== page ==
[ klahyn ]
/ klaɪn /


Biology. the gradual change in certain characteristics exhibited by members of a series of adjacent populations of organisms of the same species.
Linguistics. (in systemic linguistics) a scale of continuous gradation; continuum.

Origin of cline

1935–40; < Greek klī́nein to lean1

Related forms

clin·al, adjectiveclin·al·ly, adverb Unabridged Based on the Random House Unabridged Dictionary, © Random House, Inc. 2019

Examples from the Web for clinal

British Dictionary definitions for clinal (1 of 2)


/ (klaɪn) /


a continuous variation in form between members of a species having a wide variable geographical or ecological range

Derived Forms

clinal, adjectiveclinally, adverb

Word Origin for cline

C20: from Greek klinein to lean

British Dictionary definitions for clinal (2 of 2)


/ (klaɪn) /


Patsy, original name Virginia Patterson Hensley . 1932–63, US country singer; her bestselling records include "Walking After Midnight", "I Fall to Pieces", and "Leavin' On Your Mind"
Collins English Dictionary - Complete & Unabridged 2012 Digital Edition © William Collins Sons & Co. Ltd. 1979, 1986 © HarperCollins Publishers 1998, 2000, 2003, 2005, 2006, 2007, 2009, 2012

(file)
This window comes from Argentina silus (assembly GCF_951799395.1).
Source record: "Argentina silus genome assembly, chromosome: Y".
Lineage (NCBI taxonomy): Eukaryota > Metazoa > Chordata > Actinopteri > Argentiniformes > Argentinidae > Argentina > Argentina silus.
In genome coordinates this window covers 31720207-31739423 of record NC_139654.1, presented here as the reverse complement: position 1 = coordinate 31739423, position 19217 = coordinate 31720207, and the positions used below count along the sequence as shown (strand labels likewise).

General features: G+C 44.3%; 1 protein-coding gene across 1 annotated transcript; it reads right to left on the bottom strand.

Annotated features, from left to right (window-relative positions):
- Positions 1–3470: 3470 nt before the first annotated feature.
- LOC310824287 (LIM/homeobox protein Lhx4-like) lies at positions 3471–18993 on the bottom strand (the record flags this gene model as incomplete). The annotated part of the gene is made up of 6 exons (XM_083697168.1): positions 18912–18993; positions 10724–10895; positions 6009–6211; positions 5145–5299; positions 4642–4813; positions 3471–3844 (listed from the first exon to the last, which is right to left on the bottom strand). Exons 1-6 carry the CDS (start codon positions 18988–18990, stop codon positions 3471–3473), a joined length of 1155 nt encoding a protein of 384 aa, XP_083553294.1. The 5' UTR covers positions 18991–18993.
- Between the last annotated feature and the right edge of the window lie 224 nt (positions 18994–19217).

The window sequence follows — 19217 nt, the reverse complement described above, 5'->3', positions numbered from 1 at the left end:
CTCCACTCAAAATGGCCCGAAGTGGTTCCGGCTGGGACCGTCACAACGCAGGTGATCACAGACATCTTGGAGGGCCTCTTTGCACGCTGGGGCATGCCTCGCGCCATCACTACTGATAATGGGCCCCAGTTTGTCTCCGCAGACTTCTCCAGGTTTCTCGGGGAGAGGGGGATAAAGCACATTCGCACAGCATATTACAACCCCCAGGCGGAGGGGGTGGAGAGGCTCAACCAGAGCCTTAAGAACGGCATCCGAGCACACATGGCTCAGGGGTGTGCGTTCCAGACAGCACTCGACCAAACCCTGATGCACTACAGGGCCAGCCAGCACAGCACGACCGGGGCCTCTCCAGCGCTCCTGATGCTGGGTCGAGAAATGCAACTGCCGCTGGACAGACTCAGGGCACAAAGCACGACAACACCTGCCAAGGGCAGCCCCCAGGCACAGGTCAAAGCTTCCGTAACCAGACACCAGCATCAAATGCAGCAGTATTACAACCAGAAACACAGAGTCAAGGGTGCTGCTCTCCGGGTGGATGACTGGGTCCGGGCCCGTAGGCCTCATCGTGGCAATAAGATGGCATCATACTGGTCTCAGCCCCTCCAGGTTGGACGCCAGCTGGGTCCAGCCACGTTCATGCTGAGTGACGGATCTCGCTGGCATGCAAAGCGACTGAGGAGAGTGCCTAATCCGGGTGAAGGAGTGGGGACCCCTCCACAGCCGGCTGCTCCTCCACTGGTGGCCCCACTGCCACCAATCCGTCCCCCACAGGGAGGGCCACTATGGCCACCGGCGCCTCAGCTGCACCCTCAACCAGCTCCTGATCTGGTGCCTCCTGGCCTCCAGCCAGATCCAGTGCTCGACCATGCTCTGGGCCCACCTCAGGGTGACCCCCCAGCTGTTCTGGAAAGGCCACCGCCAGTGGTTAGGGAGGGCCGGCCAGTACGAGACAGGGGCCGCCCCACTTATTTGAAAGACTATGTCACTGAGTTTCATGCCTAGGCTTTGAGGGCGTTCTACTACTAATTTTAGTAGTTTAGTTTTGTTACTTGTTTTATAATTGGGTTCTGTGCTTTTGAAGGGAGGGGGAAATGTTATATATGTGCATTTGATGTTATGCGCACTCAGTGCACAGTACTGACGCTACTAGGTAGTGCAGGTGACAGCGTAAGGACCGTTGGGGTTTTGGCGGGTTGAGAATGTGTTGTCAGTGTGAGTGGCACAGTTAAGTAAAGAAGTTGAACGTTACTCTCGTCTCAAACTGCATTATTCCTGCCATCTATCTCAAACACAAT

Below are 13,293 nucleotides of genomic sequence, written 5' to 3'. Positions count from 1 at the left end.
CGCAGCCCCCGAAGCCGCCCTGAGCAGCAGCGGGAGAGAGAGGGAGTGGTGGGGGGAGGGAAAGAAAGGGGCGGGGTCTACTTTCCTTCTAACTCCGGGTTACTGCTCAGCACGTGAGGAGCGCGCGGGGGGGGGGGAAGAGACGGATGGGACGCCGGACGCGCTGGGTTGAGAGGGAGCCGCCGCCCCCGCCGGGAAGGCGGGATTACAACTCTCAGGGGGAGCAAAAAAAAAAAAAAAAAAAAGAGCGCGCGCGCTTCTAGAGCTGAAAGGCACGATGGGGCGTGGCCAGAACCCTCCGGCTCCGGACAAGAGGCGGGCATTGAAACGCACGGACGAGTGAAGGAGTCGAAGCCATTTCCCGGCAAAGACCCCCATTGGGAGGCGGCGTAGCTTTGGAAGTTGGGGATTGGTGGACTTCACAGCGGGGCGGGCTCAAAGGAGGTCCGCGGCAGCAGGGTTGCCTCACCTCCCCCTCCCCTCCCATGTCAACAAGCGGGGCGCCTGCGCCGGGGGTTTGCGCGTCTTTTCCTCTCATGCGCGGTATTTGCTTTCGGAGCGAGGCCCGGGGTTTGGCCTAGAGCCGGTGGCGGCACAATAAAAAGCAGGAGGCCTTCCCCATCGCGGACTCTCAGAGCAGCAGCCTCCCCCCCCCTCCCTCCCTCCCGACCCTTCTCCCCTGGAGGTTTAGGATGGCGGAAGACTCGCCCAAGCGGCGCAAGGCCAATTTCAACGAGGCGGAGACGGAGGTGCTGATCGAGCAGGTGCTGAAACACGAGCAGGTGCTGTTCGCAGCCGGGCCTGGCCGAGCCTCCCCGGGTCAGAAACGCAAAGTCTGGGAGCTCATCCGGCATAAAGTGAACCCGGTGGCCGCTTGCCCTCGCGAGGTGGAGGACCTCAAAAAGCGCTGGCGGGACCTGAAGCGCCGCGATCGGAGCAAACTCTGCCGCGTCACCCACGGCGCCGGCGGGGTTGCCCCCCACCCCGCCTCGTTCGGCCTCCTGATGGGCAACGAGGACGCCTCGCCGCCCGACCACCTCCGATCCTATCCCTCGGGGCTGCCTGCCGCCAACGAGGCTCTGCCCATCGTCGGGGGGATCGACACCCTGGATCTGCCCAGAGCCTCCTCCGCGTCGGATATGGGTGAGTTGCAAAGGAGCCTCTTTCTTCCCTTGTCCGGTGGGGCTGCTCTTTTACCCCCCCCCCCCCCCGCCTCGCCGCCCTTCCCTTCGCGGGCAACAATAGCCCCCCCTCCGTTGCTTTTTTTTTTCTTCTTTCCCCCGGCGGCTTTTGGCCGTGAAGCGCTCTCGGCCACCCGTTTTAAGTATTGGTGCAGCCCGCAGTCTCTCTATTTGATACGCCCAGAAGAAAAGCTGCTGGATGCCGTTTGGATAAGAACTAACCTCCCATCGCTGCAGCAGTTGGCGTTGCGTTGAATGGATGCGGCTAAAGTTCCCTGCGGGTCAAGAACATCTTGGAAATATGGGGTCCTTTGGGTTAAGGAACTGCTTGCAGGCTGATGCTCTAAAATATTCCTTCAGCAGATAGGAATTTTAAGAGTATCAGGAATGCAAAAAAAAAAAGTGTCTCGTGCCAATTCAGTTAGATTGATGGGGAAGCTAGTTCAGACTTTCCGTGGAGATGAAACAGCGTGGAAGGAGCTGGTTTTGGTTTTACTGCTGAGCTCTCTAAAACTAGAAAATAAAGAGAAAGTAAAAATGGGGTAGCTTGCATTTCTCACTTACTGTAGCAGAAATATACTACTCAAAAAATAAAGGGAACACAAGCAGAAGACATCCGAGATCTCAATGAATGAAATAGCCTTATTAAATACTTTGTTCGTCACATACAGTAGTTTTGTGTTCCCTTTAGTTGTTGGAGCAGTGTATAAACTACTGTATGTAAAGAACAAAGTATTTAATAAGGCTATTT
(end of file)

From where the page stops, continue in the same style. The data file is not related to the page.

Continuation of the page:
Science definitions for clinal


[ klīn ]

A gradual change in an inherited characteristic across the geographic range of a species, usually correlated with an environmental transition such as altitude, temperature, or moisture. For example, the body size in a species of warm-blooded animals tends to be larger in cooler climates (a latitudinal cline), while the flowering time of a plant may tend to be later at higher altitudes (an altitudinal cline). In species in which the gene flow between adjacent populations is high, the cline is typically smooth, whereas in populations with restricted gene flow the cline usually occurs as a series of relatively abrupt changes from one group to the next.
The American Heritage® Science Dictionary Copyright © 2011. Published by Houghton Mifflin Harcourt Publishing Company. All rights reserved.